After this Simon Mulligan’s performance of Characteristics is refreshingly direct and superbly virtuosic. This is a set of ‘enigma’-type variations for piano solo, giving us a series of portraits of various of the composer’s friends in various styles. The ‘serene’ portrait of counter-tenor Russell Oberlin and the ‘humorous’ one of Sara Davis Buechner (the descriptive adjectives are the composer’s own) are both delightfully expressive. Mulligan gave the world première of these pieces in New York in 2004 – eight years after they were written. He clearly enjoys himself in the stunningly ‘vivacious’ portrait of Maria Bachmann.
 
The final work here is the ‘Franklin fantasy’ Useful Knowledge, a setting of bewilderingly varied texts by the eighteenth century American polymath ranging from ecstatic religious expostulations to practical instructions for the creation of a lightning rod. Although the text from the internet implies that there are seven separate movements, the music is in fact continuous and moves almost instantaneously from one section to another. The music is sublime when required, and even manages to make something out of lines like “fasten about a foot of brass wire the size of a common knitting needle, sharpened to a fine point; the rod may be secured to the house by a few small staples” which must be counted among the least inspirational words that any composer has ever tried to set to music. And Scarlata is a fine singer even if his diction sometimes makes it unclear what he is singing - even with the aid of the downloaded texts. But, but … the recording is disastrously close, with both the singer and the five players of La Fenice all jostling together in the foreground. The result obscures the singer’s words further, and deprives the music of all sense of enchantment. You may manage to add some resonance and echo through the use of a graphic equaliser.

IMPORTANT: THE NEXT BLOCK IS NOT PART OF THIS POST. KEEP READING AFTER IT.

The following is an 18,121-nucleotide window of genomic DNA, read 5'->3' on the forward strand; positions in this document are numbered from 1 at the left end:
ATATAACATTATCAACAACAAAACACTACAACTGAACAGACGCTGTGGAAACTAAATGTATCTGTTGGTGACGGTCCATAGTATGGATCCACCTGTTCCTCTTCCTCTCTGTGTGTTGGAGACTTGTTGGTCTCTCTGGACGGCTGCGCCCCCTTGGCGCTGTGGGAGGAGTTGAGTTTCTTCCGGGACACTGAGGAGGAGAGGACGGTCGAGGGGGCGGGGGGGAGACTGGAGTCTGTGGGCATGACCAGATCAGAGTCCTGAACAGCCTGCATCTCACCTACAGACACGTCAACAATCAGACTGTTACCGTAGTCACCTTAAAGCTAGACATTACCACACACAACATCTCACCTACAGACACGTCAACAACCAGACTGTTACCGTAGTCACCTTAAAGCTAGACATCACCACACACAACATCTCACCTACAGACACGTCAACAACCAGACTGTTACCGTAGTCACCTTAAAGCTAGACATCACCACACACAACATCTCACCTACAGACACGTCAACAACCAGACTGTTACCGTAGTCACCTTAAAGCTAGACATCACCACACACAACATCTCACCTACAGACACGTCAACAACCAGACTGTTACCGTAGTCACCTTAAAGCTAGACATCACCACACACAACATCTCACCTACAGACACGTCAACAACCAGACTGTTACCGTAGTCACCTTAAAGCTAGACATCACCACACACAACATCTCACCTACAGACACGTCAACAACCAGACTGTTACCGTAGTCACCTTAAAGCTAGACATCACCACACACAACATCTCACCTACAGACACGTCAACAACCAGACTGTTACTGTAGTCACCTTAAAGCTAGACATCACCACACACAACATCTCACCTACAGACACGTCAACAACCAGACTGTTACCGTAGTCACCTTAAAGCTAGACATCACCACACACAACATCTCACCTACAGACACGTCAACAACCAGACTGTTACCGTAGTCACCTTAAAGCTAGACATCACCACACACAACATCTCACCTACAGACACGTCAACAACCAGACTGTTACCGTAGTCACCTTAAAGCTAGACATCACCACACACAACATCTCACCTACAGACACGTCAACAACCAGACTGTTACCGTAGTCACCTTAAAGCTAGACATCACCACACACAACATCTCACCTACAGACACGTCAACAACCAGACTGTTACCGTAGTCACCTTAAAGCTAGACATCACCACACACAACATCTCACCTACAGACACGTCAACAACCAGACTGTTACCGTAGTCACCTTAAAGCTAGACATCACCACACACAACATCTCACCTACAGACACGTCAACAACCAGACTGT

In his booklet note the composer draws attention to his use of a glass harmonica in this piece, and the player is given solo credit both in the booklet and on the CD cover. Moravec states that the instrument was the “favourite invention” of Franklin, and that it “attracted the interest of several prominent musicians of the time, including Mozart, who composed for the instrument.” One must take issue with this assertion. According to Norman del Mar’s Anatomy of the Orchestra the ‘instrument’ Mozart wrote for as ‘Harmonika’ in his Adagio and Adagio and Rondo was the well-established Musical Glasses, “quite simply a row of glasses variably filled with … water and rubbed with the moistened fingers.” What Franklin appears to have invented was something quite different, a keyed instrument which did find some favour with later composers such as Donizetti (who appears to have envisioned it originally for what later become the flute solo in the Mad Scene from Lucia di Lammermoor) and Glinka (who used it in an elaborate part in Ruslan and Ludmila nowadays played on glockenspiel or celesta). In any event the use of this instrument and Cecilia Bauer’s star billing goes for nothing here, since in the closeness of the recorded focus accorded to all the other instruments her contribution is all but inaudible.